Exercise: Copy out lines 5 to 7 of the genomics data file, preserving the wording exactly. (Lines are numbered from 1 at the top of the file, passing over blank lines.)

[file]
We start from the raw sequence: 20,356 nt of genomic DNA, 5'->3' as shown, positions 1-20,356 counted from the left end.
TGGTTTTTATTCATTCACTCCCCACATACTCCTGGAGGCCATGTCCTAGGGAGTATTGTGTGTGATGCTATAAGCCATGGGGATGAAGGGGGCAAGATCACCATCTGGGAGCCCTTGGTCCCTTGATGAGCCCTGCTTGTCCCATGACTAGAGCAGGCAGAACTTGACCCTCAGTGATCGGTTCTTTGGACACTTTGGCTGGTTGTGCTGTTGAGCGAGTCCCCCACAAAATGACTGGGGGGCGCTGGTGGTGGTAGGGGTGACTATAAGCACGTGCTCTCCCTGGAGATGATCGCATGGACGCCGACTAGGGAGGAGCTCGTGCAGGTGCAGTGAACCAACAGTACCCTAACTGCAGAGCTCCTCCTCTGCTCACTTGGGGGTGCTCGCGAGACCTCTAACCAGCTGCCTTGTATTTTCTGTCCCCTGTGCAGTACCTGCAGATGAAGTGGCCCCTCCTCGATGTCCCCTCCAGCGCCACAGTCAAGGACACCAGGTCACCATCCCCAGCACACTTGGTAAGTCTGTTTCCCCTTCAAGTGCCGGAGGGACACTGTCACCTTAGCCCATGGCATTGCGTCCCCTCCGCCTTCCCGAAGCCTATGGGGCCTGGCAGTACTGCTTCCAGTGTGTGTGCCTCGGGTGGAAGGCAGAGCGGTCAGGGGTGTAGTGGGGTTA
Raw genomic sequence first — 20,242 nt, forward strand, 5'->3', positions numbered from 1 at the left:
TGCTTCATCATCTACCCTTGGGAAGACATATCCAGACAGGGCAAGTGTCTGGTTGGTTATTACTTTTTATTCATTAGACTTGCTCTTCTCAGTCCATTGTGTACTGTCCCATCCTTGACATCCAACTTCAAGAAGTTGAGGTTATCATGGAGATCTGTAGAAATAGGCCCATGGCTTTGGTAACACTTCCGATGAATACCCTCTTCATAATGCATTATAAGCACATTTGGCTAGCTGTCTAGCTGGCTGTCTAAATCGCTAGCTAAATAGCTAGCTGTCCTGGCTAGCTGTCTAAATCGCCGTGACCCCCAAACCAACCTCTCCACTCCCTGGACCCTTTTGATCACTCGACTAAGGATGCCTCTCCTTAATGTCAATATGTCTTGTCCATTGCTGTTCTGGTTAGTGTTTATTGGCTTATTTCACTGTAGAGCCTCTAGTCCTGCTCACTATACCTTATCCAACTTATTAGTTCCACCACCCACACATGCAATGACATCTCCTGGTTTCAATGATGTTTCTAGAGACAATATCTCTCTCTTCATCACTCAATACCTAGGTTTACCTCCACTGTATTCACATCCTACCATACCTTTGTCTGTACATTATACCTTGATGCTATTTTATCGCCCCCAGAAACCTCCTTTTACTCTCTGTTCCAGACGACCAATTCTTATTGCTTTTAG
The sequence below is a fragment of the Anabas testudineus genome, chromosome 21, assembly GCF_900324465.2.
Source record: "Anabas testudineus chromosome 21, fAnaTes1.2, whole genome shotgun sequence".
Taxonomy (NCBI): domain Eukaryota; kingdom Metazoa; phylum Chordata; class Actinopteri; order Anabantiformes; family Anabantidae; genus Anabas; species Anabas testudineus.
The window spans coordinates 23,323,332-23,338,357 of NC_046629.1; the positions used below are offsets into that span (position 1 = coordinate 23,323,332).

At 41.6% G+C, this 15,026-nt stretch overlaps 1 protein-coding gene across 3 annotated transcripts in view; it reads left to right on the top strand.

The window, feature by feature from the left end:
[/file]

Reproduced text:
The sequence below is a fragment of the Anabas testudineus genome, chromosome 21, assembly GCF_900324465.2.
Source record: "Anabas testudineus chromosome 21, fAnaTes1.2, whole genome shotgun sequence".
Taxonomy (NCBI): domain Eukaryota; kingdom Metazoa; phylum Chordata; class Actinopteri; order Anabantiformes; family Anabantidae; genus Anabas; species Anabas testudineus.